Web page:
Tuesday, November 6, 2012

Of course voter ID makes sense, says the person who was automatically handed one at age 16

If you're like me, you had driver's ed taught in high school, starting at 15, and eventually you got your license at 16.  From then on, having photo ID was a trivial matter, maybe a few hours at the DMV for a renewal or new license, but nothing more than a bit of wasted time.  No paperwork or hoops, just time.

From this perspective, voter ID seems simple enough.  We have state-issued IDs, so why not have us show them and magically we'll have fixed voter fraud.

The first problem is that this doesn't actually fix anything.  Vote fraud, when it happens, is not done in-person.

The second problem is that this would disenfranchise hundreds of thousands of voters, maybe more, who do not have driver's licenses.  Maybe they didn't need to drive.  Maybe it wasn't offered and the hurdles were too high.  Whichever way, the end result is that they were not handed their photo ID at age 16.

I've voted in three elections now; two for president and three for Congress.  At none of them have I been asked for any ID.  I'd registered ahead of time, again, without showing ID.


Sealskjaer said...

Why not just make voting compulsory like in other countries (such as Australia)? Everyone 18 and over must vote if you don't you pay a fine, simple as that.
I know the typical argument against compulsory voting is that it goes against freedom of expression or whatever but you can still excercise this right by not voting legitimately (ticking all or none of the boxes etc).

At least this way, every election won't be opened up for litigation by the losing side thanks to the looming spectre of fraud.
That's just my two cents anyway.

Coreus said...

As a person who neither travels overseas nor drives, I have a huge amount of resentment for any process that implies I'm not a real person if I'm unable to provide either a passport or a driver's licence.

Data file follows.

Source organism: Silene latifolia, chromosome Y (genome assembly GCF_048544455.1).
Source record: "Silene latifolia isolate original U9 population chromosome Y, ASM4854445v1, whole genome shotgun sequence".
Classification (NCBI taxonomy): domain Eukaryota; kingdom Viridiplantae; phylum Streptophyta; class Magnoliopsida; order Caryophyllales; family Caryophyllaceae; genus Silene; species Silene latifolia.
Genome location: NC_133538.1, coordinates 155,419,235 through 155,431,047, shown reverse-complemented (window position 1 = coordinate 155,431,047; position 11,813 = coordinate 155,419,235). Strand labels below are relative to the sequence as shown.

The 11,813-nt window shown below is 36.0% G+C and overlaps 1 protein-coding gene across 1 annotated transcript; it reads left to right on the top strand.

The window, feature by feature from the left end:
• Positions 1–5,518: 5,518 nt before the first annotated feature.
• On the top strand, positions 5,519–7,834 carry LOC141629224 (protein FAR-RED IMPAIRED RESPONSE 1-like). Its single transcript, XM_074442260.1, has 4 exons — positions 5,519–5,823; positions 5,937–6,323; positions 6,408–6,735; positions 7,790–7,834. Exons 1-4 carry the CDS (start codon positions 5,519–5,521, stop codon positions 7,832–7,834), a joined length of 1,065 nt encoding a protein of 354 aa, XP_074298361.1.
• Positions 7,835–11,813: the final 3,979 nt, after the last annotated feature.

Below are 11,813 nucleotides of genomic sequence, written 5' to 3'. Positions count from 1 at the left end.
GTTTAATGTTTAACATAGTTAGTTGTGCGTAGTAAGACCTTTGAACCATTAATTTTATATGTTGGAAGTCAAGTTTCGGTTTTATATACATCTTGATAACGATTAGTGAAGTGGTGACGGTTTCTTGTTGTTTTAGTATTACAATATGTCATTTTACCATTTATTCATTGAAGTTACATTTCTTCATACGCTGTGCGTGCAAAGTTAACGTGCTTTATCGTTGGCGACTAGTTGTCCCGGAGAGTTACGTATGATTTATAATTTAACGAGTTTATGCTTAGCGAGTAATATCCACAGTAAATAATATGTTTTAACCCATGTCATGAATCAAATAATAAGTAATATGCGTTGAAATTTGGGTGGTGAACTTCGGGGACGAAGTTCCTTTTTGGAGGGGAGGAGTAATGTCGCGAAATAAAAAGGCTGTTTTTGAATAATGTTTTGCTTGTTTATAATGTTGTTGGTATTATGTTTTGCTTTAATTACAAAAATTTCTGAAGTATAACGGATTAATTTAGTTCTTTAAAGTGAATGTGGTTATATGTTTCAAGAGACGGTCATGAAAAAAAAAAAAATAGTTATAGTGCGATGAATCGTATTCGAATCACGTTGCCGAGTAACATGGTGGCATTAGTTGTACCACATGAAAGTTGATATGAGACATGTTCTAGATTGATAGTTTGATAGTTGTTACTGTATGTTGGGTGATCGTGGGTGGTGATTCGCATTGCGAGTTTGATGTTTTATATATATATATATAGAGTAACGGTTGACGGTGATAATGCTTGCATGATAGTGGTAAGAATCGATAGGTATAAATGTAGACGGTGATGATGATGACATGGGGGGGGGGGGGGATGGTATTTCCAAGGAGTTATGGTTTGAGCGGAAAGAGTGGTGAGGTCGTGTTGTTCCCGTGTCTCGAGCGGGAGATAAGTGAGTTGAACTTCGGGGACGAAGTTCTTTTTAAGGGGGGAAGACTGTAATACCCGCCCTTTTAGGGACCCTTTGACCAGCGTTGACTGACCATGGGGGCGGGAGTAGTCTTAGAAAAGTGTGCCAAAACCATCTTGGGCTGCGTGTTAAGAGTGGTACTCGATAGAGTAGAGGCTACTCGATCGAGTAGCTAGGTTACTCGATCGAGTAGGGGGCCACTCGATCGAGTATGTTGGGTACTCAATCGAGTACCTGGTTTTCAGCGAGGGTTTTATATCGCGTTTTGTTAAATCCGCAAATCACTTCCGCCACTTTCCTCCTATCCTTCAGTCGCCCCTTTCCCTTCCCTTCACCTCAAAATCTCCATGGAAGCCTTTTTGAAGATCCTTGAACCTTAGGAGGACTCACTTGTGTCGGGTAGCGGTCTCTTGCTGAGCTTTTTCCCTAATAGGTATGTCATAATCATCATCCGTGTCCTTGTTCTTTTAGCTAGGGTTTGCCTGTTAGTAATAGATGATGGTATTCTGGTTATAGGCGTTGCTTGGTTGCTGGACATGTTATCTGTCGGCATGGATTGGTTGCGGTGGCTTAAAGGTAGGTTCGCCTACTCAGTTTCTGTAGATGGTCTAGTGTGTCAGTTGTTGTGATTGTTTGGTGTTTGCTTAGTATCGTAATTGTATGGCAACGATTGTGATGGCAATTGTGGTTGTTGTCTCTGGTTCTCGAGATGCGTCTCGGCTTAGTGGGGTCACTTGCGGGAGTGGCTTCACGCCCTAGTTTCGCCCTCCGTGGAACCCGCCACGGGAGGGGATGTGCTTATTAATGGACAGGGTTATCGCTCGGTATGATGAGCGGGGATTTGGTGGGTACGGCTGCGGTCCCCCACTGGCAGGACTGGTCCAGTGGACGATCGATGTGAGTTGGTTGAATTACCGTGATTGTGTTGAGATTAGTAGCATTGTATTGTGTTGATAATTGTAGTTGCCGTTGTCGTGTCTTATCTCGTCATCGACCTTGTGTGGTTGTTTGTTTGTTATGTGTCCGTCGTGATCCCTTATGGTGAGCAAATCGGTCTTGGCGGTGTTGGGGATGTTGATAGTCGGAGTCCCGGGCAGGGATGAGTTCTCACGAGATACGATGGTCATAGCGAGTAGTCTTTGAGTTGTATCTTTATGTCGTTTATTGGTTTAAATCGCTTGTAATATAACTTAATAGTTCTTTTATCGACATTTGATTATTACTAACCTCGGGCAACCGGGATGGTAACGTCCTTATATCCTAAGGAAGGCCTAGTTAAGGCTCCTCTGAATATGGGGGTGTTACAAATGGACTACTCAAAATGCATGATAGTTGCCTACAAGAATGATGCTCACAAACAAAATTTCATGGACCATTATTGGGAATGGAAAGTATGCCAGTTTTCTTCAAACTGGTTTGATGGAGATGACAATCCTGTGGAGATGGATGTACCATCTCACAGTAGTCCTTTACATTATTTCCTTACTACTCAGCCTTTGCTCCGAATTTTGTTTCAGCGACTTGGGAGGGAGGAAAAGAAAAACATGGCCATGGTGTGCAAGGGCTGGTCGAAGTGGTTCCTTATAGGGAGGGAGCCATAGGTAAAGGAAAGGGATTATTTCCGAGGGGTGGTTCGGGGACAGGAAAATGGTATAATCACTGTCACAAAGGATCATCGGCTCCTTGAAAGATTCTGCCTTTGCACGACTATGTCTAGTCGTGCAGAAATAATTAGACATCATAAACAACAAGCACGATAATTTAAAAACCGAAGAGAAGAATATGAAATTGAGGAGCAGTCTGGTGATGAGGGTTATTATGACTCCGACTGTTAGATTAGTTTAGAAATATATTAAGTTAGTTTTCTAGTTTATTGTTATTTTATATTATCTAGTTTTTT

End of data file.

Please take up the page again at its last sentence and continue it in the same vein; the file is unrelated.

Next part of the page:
As an Australian I personally think our voting system makes the US one look like it belongs in the stone age. I can preference the candidate I prefer even if they don't actually have any chance of winning, and still have my vote counted towards whichever "real" candidate is the lesser of two evils.

To slightly correct Sealskjaer, you're issued a fine if you don't vote. Whether you pay it is another matter. =P But still the idea that it is absolutely every citizen's legal obligation to vote is really important, even if it's not strictly true.

Plus we save so much money on ads pleading with people to vote.

Klepsacovic said...

@Sealskjaer: Mandatory voting might even make third parties viable, assuming the non-voters have some good reason for not voting for the two main parties.

@Coreus: Since 2000 I've wanted to see a preferential voting system. That too could give third parties a boost into the spotlight.

Reading wikipedia on Australian elections, I was amused by this line "Compulsory voting at referendums was considered when a referendum was proposed in 1915, but, as the referendum was never held, the idea was put on hold"